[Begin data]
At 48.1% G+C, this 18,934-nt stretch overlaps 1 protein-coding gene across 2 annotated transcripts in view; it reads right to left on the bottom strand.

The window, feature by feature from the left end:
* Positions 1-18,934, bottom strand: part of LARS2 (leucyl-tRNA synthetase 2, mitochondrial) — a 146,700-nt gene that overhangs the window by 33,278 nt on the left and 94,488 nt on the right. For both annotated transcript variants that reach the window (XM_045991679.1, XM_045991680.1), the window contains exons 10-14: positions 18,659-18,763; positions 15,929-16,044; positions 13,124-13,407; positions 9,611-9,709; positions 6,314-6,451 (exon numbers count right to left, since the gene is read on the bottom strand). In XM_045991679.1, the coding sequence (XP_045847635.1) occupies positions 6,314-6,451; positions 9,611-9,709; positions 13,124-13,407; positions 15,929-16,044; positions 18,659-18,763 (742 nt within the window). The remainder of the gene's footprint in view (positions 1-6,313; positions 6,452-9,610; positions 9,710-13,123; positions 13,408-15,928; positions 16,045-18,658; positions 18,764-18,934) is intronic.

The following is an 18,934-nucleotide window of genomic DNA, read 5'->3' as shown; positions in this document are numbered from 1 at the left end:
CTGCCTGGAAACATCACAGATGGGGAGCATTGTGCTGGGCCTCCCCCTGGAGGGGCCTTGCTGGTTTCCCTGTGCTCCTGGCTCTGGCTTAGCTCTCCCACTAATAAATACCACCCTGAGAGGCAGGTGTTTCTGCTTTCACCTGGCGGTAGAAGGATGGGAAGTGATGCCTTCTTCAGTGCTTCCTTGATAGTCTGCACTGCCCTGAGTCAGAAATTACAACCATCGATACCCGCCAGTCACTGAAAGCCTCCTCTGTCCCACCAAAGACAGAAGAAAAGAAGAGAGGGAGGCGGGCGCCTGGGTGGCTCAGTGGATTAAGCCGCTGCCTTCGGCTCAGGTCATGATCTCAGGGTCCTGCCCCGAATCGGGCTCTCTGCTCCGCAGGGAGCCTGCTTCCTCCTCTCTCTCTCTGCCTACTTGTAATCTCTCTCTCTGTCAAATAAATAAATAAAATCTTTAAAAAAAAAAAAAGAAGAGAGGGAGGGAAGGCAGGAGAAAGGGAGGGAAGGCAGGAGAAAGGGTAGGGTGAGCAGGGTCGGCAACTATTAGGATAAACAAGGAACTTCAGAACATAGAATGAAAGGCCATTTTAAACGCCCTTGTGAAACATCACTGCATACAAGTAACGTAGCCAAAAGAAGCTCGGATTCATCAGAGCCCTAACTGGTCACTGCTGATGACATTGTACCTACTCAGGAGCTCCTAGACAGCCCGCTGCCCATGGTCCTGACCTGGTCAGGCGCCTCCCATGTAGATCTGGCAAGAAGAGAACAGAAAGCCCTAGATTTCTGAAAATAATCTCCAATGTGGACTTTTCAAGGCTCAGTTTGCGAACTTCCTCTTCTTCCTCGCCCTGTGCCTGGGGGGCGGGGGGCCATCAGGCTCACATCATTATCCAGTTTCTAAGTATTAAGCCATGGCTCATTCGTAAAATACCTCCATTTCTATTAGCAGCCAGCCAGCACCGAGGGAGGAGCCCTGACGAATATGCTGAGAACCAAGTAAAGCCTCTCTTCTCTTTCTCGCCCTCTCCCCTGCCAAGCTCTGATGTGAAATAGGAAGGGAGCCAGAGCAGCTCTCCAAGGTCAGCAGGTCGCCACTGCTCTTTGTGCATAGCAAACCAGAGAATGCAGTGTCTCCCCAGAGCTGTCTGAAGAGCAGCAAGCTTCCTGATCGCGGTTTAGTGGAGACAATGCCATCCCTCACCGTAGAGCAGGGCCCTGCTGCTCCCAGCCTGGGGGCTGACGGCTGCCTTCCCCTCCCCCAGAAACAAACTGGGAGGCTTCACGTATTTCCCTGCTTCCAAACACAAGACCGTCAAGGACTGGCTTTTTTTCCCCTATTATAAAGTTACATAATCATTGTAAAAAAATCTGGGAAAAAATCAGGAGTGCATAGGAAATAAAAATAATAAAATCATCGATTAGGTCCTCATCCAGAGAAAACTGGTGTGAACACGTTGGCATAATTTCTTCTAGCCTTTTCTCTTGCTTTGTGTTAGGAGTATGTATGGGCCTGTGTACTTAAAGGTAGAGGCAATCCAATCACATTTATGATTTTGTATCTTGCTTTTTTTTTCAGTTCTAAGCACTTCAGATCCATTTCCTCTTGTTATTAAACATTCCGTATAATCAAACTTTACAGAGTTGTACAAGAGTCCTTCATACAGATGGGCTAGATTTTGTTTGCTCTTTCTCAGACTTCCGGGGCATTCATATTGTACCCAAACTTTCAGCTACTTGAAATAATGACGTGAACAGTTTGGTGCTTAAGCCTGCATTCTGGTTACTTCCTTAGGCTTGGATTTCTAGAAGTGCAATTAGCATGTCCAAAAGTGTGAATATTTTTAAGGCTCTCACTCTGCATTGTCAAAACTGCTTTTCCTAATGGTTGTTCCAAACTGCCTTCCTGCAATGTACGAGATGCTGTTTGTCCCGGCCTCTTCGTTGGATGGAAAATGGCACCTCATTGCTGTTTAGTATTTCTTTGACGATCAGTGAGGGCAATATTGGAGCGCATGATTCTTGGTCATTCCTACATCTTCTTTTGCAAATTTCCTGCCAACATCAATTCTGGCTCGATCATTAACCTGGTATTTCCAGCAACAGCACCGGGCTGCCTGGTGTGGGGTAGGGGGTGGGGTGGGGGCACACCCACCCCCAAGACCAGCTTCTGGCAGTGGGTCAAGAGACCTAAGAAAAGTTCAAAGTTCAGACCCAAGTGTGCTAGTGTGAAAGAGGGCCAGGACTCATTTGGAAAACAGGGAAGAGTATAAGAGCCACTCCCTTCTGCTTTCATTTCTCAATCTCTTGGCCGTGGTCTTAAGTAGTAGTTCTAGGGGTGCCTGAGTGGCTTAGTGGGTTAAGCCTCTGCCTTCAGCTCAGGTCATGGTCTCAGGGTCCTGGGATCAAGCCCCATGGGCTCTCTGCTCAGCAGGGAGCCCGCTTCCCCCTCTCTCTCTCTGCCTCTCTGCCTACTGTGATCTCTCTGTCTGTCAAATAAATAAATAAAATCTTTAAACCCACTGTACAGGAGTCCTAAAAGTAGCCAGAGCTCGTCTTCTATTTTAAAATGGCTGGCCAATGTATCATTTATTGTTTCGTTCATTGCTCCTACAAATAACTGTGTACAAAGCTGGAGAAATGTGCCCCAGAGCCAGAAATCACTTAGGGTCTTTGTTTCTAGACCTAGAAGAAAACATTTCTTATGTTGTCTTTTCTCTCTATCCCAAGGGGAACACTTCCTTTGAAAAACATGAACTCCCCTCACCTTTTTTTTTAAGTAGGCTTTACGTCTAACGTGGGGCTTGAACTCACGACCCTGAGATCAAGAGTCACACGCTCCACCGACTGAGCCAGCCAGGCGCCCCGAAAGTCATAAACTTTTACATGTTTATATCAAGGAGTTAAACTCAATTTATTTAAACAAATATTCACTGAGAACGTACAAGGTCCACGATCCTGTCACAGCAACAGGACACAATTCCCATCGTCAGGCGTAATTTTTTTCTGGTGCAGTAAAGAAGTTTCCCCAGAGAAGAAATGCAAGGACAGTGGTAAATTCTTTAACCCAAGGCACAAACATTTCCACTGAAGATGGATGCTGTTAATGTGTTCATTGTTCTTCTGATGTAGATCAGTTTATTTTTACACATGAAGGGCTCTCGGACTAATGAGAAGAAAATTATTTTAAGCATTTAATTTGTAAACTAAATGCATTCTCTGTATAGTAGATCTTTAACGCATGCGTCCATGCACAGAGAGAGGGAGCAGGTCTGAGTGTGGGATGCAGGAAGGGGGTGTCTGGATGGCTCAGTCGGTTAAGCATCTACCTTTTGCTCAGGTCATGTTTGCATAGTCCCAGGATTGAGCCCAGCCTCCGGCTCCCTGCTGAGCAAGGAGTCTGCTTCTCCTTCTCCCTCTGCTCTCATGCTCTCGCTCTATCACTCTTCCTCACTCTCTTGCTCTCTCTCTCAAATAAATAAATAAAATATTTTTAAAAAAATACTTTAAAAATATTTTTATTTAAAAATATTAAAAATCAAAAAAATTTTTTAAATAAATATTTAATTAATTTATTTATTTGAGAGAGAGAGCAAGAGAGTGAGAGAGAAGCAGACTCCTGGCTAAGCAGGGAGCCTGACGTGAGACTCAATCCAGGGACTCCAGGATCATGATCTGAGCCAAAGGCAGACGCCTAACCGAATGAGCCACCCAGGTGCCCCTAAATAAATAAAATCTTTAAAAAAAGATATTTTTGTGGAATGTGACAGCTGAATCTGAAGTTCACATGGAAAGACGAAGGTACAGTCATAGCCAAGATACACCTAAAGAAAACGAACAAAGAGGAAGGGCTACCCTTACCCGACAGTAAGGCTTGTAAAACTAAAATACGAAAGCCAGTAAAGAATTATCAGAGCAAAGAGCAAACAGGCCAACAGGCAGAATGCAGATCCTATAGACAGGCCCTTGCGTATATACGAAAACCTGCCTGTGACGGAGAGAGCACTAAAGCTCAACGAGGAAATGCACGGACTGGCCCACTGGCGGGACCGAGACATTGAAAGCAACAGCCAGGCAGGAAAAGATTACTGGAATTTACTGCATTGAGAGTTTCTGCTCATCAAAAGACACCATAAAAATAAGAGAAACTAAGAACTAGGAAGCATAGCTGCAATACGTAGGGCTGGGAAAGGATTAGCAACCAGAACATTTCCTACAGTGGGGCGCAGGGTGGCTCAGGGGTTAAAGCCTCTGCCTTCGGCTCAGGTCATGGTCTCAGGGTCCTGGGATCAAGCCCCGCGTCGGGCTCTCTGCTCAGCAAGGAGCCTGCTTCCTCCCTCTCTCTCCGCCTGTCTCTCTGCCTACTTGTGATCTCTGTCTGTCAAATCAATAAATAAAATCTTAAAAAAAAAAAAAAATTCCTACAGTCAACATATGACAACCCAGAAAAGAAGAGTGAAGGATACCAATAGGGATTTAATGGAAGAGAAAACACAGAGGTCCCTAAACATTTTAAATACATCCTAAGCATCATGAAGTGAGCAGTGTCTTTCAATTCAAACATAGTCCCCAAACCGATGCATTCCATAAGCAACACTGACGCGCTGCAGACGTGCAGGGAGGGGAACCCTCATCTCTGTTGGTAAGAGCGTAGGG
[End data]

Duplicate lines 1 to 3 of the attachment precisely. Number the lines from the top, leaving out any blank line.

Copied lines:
At 48.1% G+C, this 18,934-nt stretch overlaps 1 protein-coding gene across 2 annotated transcripts in view; it reads right to left on the bottom strand.

The window, feature by feature from the left end:
* Positions 1-18,934, bottom strand: part of LARS2 (leucyl-tRNA synthetase 2, mitochondrial) — a 146,700-nt gene that overhangs the window by 33,278 nt on the left and 94,488 nt on the right. For both annotated transcript variants that reach the window (XM_045991679.1, XM_045991680.1), the window contains exons 10-14: positions 18,659-18,763; positions 15,929-16,044; positions 13,124-13,407; positions 9,611-9,709; positions 6,314-6,451 (exon numbers count right to left, since the gene is read on the bottom strand). In XM_045991679.1, the coding sequence (XP_045847635.1) occupies positions 6,314-6,451; positions 9,611-9,709; positions 13,124-13,407; positions 15,929-16,044; positions 18,659-18,763 (742 nt within the window). The remainder of the gene's footprint in view (positions 1-6,313; positions 6,452-9,610; positions 9,710-13,123; positions 13,408-15,928; positions 16,045-18,658; positions 18,764-18,934) is intronic.